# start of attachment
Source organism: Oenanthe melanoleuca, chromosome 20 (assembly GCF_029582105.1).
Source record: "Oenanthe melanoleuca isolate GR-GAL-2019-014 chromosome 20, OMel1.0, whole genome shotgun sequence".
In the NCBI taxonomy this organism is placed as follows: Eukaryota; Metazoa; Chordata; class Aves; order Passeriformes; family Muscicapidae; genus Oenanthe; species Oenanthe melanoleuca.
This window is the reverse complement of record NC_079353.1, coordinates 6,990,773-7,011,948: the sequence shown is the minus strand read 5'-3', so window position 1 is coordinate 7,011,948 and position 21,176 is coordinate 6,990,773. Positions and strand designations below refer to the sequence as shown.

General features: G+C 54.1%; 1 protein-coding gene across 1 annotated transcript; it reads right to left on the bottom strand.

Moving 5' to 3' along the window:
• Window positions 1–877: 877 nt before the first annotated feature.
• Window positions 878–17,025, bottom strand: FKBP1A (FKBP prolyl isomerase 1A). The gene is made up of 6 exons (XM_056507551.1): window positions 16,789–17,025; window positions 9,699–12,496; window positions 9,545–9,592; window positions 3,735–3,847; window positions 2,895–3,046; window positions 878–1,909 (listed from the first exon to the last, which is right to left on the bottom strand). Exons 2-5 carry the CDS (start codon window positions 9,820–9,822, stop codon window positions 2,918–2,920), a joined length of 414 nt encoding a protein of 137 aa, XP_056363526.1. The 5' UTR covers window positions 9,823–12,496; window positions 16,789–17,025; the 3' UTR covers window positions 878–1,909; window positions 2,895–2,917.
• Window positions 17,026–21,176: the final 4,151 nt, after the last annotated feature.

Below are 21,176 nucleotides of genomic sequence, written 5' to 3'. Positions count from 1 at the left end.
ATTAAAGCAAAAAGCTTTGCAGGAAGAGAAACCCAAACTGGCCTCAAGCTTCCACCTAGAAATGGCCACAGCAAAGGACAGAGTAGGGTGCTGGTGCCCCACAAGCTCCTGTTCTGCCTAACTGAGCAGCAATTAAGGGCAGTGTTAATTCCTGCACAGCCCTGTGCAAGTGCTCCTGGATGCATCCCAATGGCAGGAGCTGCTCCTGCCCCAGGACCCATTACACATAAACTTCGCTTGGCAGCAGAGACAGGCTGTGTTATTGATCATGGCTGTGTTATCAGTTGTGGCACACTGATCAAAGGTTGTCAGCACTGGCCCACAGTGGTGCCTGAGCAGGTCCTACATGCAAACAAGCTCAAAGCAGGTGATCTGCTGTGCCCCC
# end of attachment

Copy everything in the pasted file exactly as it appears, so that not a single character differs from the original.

Source organism: Oenanthe melanoleuca, chromosome 20 (assembly GCF_029582105.1).
Source record: "Oenanthe melanoleuca isolate GR-GAL-2019-014 chromosome 20, OMel1.0, whole genome shotgun sequence".
In the NCBI taxonomy this organism is placed as follows: Eukaryota; Metazoa; Chordata; class Aves; order Passeriformes; family Muscicapidae; genus Oenanthe; species Oenanthe melanoleuca.
This window is the reverse complement of record NC_079353.1, coordinates 6,990,773-7,011,948: the sequence shown is the minus strand read 5'-3', so window position 1 is coordinate 7,011,948 and position 21,176 is coordinate 6,990,773. Positions and strand designations below refer to the sequence as shown.

General features: G+C 54.1%; 1 protein-coding gene across 1 annotated transcript; it reads right to left on the bottom strand.

Moving 5' to 3' along the window:
• Window positions 1–877: 877 nt before the first annotated feature.
• Window positions 878–17,025, bottom strand: FKBP1A (FKBP prolyl isomerase 1A). The gene is made up of 6 exons (XM_056507551.1): window positions 16,789–17,025; window positions 9,699–12,496; window positions 9,545–9,592; window positions 3,735–3,847; window positions 2,895–3,046; window positions 878–1,909 (listed from the first exon to the last, which is right to left on the bottom strand). Exons 2-5 carry the CDS (start codon window positions 9,820–9,822, stop codon window positions 2,918–2,920), a joined length of 414 nt encoding a protein of 137 aa, XP_056363526.1. The 5' UTR covers window positions 9,823–12,496; window positions 16,789–17,025; the 3' UTR covers window positions 878–1,909; window positions 2,895–2,917.
• Window positions 17,026–21,176: the final 4,151 nt, after the last annotated feature.

Below are 21,176 nucleotides of genomic sequence, written 5' to 3'. Positions count from 1 at the left end.
ATTAAAGCAAAAAGCTTTGCAGGAAGAGAAACCCAAACTGGCCTCAAGCTTCCACCTAGAAATGGCCACAGCAAAGGACAGAGTAGGGTGCTGGTGCCCCACAAGCTCCTGTTCTGCCTAACTGAGCAGCAATTAAGGGCAGTGTTAATTCCTGCACAGCCCTGTGCAAGTGCTCCTGGATGCATCCCAATGGCAGGAGCTGCTCCTGCCCCAGGACCCATTACACATAAACTTCGCTTGGCAGCAGAGACAGGCTGTGTTATTGATCATGGCTGTGTTATCAGTTGTGGCACACTGATCAAAGGTTGTCAGCACTGGCCCACAGTGGTGCCTGAGCAGGTCCTACATGCAAACAAGCTCAAAGCAGGTGATCTGCTGTGCCCCC